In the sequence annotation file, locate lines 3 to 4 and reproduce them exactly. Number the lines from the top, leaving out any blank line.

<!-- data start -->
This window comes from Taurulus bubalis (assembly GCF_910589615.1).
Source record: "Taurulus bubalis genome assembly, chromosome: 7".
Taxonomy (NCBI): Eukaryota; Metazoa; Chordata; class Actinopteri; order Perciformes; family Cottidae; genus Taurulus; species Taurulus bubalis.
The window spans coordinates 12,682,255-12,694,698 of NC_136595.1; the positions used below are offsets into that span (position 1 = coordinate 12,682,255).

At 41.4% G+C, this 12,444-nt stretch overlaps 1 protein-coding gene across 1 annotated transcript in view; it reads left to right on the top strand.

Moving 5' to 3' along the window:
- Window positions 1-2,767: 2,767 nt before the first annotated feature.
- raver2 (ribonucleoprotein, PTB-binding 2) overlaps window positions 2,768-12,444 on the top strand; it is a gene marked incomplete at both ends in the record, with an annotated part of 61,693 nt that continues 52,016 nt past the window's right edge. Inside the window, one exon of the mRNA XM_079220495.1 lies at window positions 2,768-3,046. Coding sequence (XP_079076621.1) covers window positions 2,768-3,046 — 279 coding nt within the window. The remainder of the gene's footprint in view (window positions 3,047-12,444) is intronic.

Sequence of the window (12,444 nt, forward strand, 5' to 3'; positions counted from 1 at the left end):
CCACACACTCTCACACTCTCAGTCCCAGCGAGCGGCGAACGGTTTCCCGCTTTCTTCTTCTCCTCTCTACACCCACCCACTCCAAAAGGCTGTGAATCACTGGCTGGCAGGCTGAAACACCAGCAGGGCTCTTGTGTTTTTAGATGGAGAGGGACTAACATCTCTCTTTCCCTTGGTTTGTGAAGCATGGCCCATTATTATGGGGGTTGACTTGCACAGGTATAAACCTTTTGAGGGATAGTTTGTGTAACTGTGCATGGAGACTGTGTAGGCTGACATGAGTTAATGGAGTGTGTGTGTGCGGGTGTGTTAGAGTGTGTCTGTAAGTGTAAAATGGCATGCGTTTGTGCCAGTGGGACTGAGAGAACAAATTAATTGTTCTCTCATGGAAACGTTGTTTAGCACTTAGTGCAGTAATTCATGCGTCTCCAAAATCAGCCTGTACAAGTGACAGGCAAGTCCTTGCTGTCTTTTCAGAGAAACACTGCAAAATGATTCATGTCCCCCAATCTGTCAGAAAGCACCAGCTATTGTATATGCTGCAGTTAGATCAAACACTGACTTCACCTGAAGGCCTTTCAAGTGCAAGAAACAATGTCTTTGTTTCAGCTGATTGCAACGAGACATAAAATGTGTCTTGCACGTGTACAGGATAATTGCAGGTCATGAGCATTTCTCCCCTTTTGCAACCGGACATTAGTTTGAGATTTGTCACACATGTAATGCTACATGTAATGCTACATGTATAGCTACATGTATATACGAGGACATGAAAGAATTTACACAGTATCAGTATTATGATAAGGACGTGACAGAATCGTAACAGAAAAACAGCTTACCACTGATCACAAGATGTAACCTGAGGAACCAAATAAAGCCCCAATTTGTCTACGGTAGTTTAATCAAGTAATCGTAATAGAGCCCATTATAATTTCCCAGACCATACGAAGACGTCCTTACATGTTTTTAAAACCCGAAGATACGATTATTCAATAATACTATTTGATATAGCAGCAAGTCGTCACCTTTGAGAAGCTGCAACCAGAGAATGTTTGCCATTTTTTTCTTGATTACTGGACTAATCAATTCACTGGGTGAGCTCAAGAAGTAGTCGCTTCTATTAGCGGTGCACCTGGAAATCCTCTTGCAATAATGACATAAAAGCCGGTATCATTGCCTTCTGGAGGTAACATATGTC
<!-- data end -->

Taxonomy (NCBI): Eukaryota; Metazoa; Chordata; class Actinopteri; order Perciformes; family Cottidae; genus Taurulus; species Taurulus bubalis.
The window spans coordinates 12,682,255-12,694,698 of NC_136595.1; the positions used below are offsets into that span (position 1 = coordinate 12,682,255).